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Displaying posts with the tag: drosophila [Clear Filter]

Imaging by computer and drawing by hand

Posted by on March 19th, 2019

An artist and a cultural historian of science visiting the European Molecular Biology Lab (EMBL) Gemma Anderson (University of Exeter) and Janina Wellmann (MECS, Leuphana University Lüneburg) Since Steve Woolgar’s and Bruno Latour’s study Laboratory Life was published in 1979 it has become part of the repertoire of STS scholars and anthropologists to visit the[…]

Genetics Unzipped podcast – Supermodels of science

Posted by on February 28th, 2019

 In this episode from our series exploring 100 ideas in genetics, we’re entering the glamorous world of modelling, meeting the supermodels… of science. We’re taking a look at some of the field’s top models – the eclectic collection of organisms that have been put to work in the lab to reveal the secrets of biology.[…]

Postdoctoral opportunity in image analysis and biophysical modeling of developing systems

Posted by on January 8th, 2019

Postdoctoral position in the Saunders laboratory, Mechanobiology Institute, Singapore A postdoctoral research position in quantitative biology is available from March 2019 in Asst. Prof. Timothy Saunders’ group at the Mechanobiology Institute, Singapore. The Saunders lab has been active since 2013 and studies the fundamental processes shaping organs and tissues during development. The Saunders lab extensively[…]

Postdoctoral position in Chromatin and Epigenetics in Drosophila Development

Posted by on December 19th, 2018

Stockholm University, Sweden, invites applications for one postdoctoral position in the laboratory of Professor Mattias Mannervik at the Department of Molecular Biosciences, The Wenner-Gren Institute (http://www.su.se/mbw). The position is scheduled to start as soon as possible. Transcriptional coregulators are proteins that facilitate communication between transcription factors and the basal transcription apparatus, in part by affecting[…]

Wire together, remodel together

Posted by on November 15th, 2018

Newborn babies are a symbol of immense potential, as they can grow up to be become virtually anybody, from an astronaut to the president. It is no secret that throughout life, there are critical junctions in which specific events or decisions can direct us on one path or another. Such events occur in our brains;[…]

Sex combs in motion

Posted by on November 14th, 2018

Using computer simulations and mathematical modeling to study the evolution of morphogenesis   Juan N. Malagon and Ernest Ho tell the story behind their recent paper in PLOS Computational Biology. In the Larsen lab, we are interested in testing a 50-year old question: How do sex combs rotate in fruit flies? Despite extensive studies of the[…]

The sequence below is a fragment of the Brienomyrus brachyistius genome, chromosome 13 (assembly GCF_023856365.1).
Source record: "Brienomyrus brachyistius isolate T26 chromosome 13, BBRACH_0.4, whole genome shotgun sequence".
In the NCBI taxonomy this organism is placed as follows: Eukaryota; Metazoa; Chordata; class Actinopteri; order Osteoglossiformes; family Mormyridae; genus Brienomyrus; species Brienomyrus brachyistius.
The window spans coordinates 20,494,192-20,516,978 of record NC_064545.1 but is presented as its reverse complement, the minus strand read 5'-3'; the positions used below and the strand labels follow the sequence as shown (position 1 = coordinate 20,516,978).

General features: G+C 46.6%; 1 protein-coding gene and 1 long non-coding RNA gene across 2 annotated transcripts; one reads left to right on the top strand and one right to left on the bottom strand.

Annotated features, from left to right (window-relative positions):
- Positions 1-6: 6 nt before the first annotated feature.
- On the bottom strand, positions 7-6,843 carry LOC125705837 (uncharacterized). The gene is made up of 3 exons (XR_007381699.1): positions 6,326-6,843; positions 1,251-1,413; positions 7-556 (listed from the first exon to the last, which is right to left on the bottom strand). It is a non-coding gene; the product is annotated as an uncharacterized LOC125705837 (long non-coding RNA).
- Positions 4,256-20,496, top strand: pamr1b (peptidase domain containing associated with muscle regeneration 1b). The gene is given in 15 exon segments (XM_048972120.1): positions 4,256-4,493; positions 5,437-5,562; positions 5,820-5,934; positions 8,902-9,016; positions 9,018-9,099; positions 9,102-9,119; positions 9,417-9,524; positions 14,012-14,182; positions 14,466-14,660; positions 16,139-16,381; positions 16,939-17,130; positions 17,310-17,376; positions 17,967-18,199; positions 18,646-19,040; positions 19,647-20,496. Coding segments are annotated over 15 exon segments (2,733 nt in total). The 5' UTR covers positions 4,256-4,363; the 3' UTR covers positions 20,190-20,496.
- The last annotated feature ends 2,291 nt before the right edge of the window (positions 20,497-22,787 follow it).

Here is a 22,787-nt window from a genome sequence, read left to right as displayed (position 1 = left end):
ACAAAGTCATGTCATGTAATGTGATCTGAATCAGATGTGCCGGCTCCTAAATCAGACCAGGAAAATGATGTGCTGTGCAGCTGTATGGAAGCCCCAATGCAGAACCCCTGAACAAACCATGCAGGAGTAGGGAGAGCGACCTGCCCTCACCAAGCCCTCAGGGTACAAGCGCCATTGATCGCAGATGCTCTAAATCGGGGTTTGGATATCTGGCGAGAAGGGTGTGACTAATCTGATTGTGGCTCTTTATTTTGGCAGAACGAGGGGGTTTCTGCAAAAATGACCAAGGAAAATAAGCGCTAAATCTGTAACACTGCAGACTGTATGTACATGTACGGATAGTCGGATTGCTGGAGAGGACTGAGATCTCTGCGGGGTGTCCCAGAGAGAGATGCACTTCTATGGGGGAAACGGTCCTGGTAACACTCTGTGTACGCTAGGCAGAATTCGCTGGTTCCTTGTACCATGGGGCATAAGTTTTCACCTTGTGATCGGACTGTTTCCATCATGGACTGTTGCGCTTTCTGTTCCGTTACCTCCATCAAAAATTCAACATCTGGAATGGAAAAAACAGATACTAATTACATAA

1 PhD Position : Characterization of Hedgehog morphogens in vitro and in vivo

Posted by on October 18th, 2018

1 PhD Position : Characterization of Hedgehog morphogens in vitro and in vivo Hedgehog (Hh) morphogens play important roles in development and cancer, but their mode of extracellular transport to target cells is only poorly understood. Thus, we aim at the characterization of various unusual posttranslational regulatory mechanisms in Hh biology, such as Hh multimerization[…]

A study using Drosophila sheds light on the metastatic behaviour of human tumours

Posted by on September 26th, 2018

Most solid tumours with metastatic potential show a high degree of chromosomal instability. A study published in the journal Developmental Cell demonstrates that chromosomal instability itself promotes invasive behaviour. The researchers identify the oncogene Fos and the tumour suppressor Capicua as necessary molecular elements mediating this invasive behaviour. Barcelona, 26 September 2018.- Metastatic tumours are[…]

Postdoc position on ageing in the Drosophila nervous system

Posted by on September 6th, 2018

BBSRC funded postdoc position in the laboratory of Natalia Sánchez-Soriano (https://sanchezlab.wordpress.com), to study the cell biology of neuronal ageing and the underlying mechanisms.     On this project you will study the harmful changes that neurons undergo at the subcellular level during ageing, and unravel the cascade of events that cause them. The focus will[…]

The people behind the papers – Jaqueline Kinold & Hermann Aberle

Posted by on September 4th, 2018

Axon guidance relies on the reception and integration of molecular cues from the environment by growth cones, and defective pathfinding results in misplaced projection patterns in the mature nervous system. A new paper in Development investigates this process in the Drosophila neuromucular system, as well as the consequences of axonal miswiring to locomotion. We caught up[…]